15 years old by definition means that you just got your braces off,
you're learning how to drive and you are probably gearing up for that
first kiss. But if you're Warped Tour you're making out with
the quarterback, you've bought a Harley and you're modeling on the
weekends. 15 years is a long time for a tour to last, but as this
one has been so eloquently named "The Tour That Will Not Die,"
you can imagine that it has big plans for the next 15. While celebrating
its birthday this year, it was nice enough to add Kansas City as a
stop. This year the bill brought names like Chiodos, Bayside,
Flogging Molly and recent Boulder sensations 3OH!3.
But for my Warped, I spent the day with a few of the other acts. And
all in the luxury of the air conditioned press room. I break down
everything from new albums, recent publicity and daily W.T. routines:
Seeing as how these guys call KC home, it wouldn't be far fetched
to think that they were well received at this stop. And you'd be right.
When any band finally makes it back to "their" town, it's
naturally going to be day filled with family visits and friendly reunions.
So it was actually very lucky that I was able to snag Brandon Phillips
(guitar/lead vocals) for a few questions. And of course with Brandon,
nothing can be same-old same-old. So just moments after we decided
where we were going to have the interview, a band started to play
a mere 30 feet from my recorder. Imagine that. So needless to say,
this interview went a little quick:
Hybrid Magazine: The pre-Tour anxiety that was originally
there, is it all gone?
Brandon Phillips: No real anxiety now. Just pretty much fatigue.
HM: This is your 35th stop on the tour, are you a well oiled
touring machine by now?
BP: More or less, we do this in a state of being half asleep.
So yeah, I'd say we're a well oiled machine.
HM: How has the acceptance of wholesome Midwest Rock band
been amongst these crowds?
BP: It's been great. This is the year that screaming, metal,
gore shit is huge. So honestly, that's huge and it brings in a lot
of kids just to see that. But we're certainly not getting anything
but positive vibes.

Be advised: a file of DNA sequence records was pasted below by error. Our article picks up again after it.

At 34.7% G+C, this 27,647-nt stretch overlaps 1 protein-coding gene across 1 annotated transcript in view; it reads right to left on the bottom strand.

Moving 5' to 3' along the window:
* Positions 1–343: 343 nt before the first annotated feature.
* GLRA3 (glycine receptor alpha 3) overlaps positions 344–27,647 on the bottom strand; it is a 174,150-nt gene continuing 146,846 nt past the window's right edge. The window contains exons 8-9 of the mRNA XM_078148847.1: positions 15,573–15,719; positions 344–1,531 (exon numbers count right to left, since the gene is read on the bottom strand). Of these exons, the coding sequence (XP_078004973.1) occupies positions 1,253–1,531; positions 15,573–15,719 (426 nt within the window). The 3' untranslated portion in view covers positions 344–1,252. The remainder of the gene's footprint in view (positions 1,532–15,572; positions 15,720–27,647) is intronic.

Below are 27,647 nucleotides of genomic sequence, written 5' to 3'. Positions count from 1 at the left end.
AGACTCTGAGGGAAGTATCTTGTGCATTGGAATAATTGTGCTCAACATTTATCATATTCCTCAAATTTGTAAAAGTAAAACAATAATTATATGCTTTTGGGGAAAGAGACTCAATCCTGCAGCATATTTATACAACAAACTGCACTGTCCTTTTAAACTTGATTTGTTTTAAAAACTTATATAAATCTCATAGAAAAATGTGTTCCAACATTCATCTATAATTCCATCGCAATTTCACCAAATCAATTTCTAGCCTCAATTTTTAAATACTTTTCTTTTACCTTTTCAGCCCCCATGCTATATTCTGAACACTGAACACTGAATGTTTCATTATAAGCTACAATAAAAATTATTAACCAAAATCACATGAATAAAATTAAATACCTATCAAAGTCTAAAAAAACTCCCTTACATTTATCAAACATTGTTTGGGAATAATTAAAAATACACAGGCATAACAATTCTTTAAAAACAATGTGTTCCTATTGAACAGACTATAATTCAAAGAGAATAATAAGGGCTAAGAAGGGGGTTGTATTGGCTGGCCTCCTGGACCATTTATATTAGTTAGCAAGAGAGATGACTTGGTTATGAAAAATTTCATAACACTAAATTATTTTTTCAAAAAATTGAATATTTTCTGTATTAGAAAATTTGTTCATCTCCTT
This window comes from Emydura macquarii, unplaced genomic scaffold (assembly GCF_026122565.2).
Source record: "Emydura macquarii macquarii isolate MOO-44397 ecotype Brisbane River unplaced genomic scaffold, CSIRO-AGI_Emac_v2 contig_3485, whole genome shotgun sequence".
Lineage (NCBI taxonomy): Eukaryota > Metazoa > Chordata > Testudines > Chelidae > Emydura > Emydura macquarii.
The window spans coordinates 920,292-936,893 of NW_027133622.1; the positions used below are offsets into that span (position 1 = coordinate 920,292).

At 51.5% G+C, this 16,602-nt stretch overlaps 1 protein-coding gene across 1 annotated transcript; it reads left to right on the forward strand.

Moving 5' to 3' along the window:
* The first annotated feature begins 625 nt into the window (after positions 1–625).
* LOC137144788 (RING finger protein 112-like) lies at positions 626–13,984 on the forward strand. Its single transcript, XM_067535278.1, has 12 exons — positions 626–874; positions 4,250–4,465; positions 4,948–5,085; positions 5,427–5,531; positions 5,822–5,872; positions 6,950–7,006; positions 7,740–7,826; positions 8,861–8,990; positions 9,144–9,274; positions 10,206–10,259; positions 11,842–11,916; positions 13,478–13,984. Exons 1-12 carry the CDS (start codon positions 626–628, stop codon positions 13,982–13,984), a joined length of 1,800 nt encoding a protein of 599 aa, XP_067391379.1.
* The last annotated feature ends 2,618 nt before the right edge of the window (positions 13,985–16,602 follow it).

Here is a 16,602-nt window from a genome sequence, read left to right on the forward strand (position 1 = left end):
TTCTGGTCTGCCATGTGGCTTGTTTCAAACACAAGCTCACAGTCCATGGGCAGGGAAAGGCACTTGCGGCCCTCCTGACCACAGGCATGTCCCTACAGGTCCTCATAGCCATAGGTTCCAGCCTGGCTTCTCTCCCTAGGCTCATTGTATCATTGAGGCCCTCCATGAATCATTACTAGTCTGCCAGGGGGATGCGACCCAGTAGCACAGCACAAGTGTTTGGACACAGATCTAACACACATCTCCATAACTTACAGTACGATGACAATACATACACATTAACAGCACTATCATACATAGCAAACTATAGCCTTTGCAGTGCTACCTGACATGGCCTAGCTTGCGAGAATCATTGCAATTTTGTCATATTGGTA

HM: Run me through a day-in-the-life of The Architects
on Warped Tour.
BP: Wake up at 8 o'clock in a parking lot, grab the merch
tent; load up the dollies with merchandise. Run to the stage, unload
the truck, grab some catering, fill out a bunch of postcards with
set time, and hit the lines before doors open with the postcards.
Play the show; go to catering, go back to sleep. Repeat.
HM: Been able to get a lot of advertisement out about the
BP: Yeah, new album promotion [is] going well. So far. We
get tons of awesome messages and comments on our MySpace and email.
From people that just ran into us at Warped Tour and loved us. Very
HM: Have you made any connections with other bands that could
prove to be beneficial?
BP: Yeah, I don't know, we'll see.
HM: Nobody you want to mention?
BP: No, not yet. (sly smile shows up)
HM: Has this marathon of a tour allowed the band to make any adjustments
to approve the general live show?
BP: A little bit, but mostly when we adjust the show it's
for about whether or not we're bored. Like "I'm sick of playing
that, let's play something else." We're not really changing the
show for the Tour very much.
HM: Would you do it again next summer? Would you do anything
BP: If I did, I'd be in a bus with like a crew of 5. The Tour
itself though is totally healthy. I got no problems with the Tour
besides the fact that I'm not in a bus.
Now I've done my fair share of inconvenient and oddly placed interviews.
But never before had I done one, like this, practically on stage.
However, if you want the interview, you take it, whichever way it
may come. So I left Brandon (and the hardcore band), with a little
ringing in my ears and a little less of a voice. Though that's pretty
typical for anything post-Architects. Their set was "well-oiled"
and chalk full of good ole' Midwestern Rock 'n Roll. A perfect way
to take out all hostility towards government, or the economy, with
a few well placed thrashing guitar riffs and methodically played drums.
Third times a charm? Or maybe it was fourth. Eh, either way I've seen
Chicago's own Madina Lake more than once. And as long as they
keep releasing incredible albums I will keep hitting up their concerts